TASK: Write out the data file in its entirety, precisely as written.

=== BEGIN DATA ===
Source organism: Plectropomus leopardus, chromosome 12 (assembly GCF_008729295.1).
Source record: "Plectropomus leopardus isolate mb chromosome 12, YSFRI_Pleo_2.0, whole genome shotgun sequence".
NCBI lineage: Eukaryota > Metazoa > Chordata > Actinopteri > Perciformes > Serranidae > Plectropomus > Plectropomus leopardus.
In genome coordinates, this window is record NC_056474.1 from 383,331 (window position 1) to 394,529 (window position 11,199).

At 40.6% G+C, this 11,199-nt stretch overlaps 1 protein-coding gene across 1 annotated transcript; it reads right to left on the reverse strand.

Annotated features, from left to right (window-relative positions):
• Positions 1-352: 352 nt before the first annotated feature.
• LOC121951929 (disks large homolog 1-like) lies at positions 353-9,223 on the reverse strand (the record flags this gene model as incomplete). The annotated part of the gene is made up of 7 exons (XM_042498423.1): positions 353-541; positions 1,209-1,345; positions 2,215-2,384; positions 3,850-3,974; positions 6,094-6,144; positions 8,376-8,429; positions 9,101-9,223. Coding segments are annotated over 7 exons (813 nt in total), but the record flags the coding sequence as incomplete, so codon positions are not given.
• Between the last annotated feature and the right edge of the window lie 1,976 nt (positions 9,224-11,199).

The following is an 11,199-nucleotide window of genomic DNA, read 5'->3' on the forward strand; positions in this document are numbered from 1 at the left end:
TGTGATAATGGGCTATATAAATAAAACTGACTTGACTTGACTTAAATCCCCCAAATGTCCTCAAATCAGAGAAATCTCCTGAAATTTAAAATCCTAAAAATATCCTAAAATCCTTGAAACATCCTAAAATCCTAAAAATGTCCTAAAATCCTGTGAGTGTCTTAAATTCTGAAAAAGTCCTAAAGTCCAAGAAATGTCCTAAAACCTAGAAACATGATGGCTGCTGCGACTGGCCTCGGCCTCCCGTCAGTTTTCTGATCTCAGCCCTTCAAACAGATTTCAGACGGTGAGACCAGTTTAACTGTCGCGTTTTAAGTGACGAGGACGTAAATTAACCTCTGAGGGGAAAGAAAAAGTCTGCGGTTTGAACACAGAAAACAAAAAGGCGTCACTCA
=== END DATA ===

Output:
Source organism: Plectropomus leopardus, chromosome 12 (assembly GCF_008729295.1).
Source record: "Plectropomus leopardus isolate mb chromosome 12, YSFRI_Pleo_2.0, whole genome shotgun sequence".
NCBI lineage: Eukaryota > Metazoa > Chordata > Actinopteri > Perciformes > Serranidae > Plectropomus > Plectropomus leopardus.
In genome coordinates, this window is record NC_056474.1 from 383,331 (window position 1) to 394,529 (window position 11,199).

At 40.6% G+C, this 11,199-nt stretch overlaps 1 protein-coding gene across 1 annotated transcript; it reads right to left on the reverse strand.

Annotated features, from left to right (window-relative positions):
• Positions 1-352: 352 nt before the first annotated feature.
• LOC121951929 (disks large homolog 1-like) lies at positions 353-9,223 on the reverse strand (the record flags this gene model as incomplete). The annotated part of the gene is made up of 7 exons (XM_042498423.1): positions 353-541; positions 1,209-1,345; positions 2,215-2,384; positions 3,850-3,974; positions 6,094-6,144; positions 8,376-8,429; positions 9,101-9,223. Coding segments are annotated over 7 exons (813 nt in total), but the record flags the coding sequence as incomplete, so codon positions are not given.
• Between the last annotated feature and the right edge of the window lie 1,976 nt (positions 9,224-11,199).

The following is an 11,199-nucleotide window of genomic DNA, read 5'->3' on the forward strand; positions in this document are numbered from 1 at the left end:
TGTGATAATGGGCTATATAAATAAAACTGACTTGACTTGACTTAAATCCCCCAAATGTCCTCAAATCAGAGAAATCTCCTGAAATTTAAAATCCTAAAAATATCCTAAAATCCTTGAAACATCCTAAAATCCTAAAAATGTCCTAAAATCCTGTGAGTGTCTTAAATTCTGAAAAAGTCCTAAAGTCCAAGAAATGTCCTAAAACCTAGAAACATGATGGCTGCTGCGACTGGCCTCGGCCTCCCGTCAGTTTTCTGATCTCAGCCCTTCAAACAGATTTCAGACGGTGAGACCAGTTTAACTGTCGCGTTTTAAGTGACGAGGACGTAAATTAACCTCTGAGGGGAAAGAAAAAGTCTGCGGTTTGAACACAGAAAACAAAAAGGCGTCACTCA